We know about many characteristics of love, traits like those listed in 1 Cor 13; patience, kindness, humility, etc. We certainly are aware of examples of Biblical love, like that provided in John 3:16. The Bible teaches us much about the actions and consequences of love, as in Romans 13 or John 15, which describe doing no wrong to a neighbor or laying down one’s life for a friend as loving.
But…what is love?
The definition that has most stood out to me is found on page 128 of R.T. France’s Commentary on Matthew. He states that love for others “will issue in prayer…it is not just a sentimental feeling but an earnest desire for their good”.
An earnest desire for their good. What a beautiful phrase.
Consider what this means. Love is not about how we feel. It is not about how others feel. To love others is not to please them (in fact, Galatians 1:10 reminds us that our goal is not to please people). Loving people is not about gift giving, intimacy, or even growing in a relationship.
To love someone is to desire for them that they know and follow the Lord. That is the “good” that we all need, the best a person can do. It is the greatest wish or prayer we can offer for another person.
This truth is so freeing and so challenging. The requirements of such a love are not what we expect. But then…that is often the case when we cease imposing our worldly definitions on the principles and concepts of the Bible.
- Love means speaking the truth, even when it is painful, so that we better follow the Lord.
- Love requires us to build others up, even when they’ve torn us down.
- Love asks us to remove ourselves when we become stumbling blocks, so that others are not dissuaded from the path of righteousness.
- Love keeps us quiet when we want to hand out answers but the Spirit is already responding.
- Love teaches us to pray that others accept His mercy, even when we see clearly that they do not deserve it -we’ve never deserved it either.
- Love gives us a spirit of forgiveness because it is through forgiveness that Christ enables us to stand before God the judge.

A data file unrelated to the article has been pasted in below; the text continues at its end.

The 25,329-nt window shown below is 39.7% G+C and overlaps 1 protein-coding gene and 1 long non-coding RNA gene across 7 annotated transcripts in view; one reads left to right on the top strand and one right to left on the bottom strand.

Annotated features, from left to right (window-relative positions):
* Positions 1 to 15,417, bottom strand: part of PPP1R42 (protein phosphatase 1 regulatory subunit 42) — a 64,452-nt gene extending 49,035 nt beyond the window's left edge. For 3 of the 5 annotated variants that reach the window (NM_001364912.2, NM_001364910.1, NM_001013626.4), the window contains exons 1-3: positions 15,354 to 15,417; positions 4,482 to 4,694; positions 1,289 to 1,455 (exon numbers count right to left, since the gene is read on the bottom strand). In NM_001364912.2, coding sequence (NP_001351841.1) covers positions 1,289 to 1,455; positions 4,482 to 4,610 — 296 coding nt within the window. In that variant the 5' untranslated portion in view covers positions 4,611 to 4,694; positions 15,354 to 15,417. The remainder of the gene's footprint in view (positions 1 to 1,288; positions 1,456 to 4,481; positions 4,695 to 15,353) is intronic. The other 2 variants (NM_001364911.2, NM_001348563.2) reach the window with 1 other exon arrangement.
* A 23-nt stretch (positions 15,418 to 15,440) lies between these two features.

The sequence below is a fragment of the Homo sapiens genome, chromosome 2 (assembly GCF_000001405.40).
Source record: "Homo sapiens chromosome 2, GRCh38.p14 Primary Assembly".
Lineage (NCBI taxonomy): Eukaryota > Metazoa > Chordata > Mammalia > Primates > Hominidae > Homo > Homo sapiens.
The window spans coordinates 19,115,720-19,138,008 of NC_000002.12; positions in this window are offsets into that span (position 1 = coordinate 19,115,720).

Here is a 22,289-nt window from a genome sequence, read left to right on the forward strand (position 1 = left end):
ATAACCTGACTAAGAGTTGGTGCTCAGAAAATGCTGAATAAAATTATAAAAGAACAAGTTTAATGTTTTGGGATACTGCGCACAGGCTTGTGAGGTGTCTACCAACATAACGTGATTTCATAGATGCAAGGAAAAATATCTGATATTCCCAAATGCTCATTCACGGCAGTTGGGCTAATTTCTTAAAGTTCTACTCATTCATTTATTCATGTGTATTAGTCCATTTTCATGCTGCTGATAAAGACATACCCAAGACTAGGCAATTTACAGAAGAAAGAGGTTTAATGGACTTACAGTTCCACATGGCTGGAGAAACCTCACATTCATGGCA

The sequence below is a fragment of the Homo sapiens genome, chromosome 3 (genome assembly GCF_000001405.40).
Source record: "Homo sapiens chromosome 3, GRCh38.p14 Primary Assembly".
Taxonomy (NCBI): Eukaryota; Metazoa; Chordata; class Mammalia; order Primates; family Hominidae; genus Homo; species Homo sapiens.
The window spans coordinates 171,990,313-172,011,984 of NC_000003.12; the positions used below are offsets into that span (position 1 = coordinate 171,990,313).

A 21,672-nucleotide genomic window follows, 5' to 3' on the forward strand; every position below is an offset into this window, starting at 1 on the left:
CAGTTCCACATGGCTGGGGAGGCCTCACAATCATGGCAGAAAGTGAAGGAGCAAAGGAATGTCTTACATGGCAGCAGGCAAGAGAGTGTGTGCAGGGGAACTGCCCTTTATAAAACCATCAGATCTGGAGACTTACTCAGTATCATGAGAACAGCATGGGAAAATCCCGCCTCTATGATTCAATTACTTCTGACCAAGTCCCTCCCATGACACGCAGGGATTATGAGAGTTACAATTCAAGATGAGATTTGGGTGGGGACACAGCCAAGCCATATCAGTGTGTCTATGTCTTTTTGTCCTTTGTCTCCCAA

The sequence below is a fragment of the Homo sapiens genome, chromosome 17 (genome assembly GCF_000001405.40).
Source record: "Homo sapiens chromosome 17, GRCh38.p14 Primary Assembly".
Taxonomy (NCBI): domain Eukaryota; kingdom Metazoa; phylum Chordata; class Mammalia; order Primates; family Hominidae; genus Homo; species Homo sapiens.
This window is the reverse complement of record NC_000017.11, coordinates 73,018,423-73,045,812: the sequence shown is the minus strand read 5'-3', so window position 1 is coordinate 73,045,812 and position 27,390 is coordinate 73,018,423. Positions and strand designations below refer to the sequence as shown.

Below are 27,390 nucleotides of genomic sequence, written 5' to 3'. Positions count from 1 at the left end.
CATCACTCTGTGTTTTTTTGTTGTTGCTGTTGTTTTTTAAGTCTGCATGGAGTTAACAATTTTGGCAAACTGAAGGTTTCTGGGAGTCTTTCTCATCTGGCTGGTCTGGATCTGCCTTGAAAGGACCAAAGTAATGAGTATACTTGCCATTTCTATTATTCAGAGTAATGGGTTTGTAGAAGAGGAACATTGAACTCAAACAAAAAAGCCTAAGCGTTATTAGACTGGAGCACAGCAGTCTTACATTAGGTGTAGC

- Love causes us to do the things, big or small, that don’t please us, when another will see or experience the Lord through the process.
- Love leads us away and leads us to stay depending on the way of the work of the Lord in another’s life.
Love dismisses the question of what we desire for ourselves and commands us to desire instead for others -that they too may have the full assurance of faith and submit to the light, easy burden and yoke of the only master who -indeed- loves us enough that His desire for our good broke the bonds of sin and death forever and for all who will receive His mercy.
True and absolute love, like that of Christ, surpasses all understanding (Eph 3:19). This perfect love of God’s is the desire that all will come to know His truth and be saved (1 Tim 2:4, 2 Peter 3:9). While we were still His enemies, God desired this for us (Romans 5:8).
Praise the Lord that, as John says repeatedly in His writings, we can love each other truly. Praise the Lord that, even when we don’t and can’t seem to feel affection, we can love others. Praise the Lord that, despite our mistakes or the failures of others, our love can be manifested in prayer for other people. Let our desire be that every person we encounter see Jesus as He is.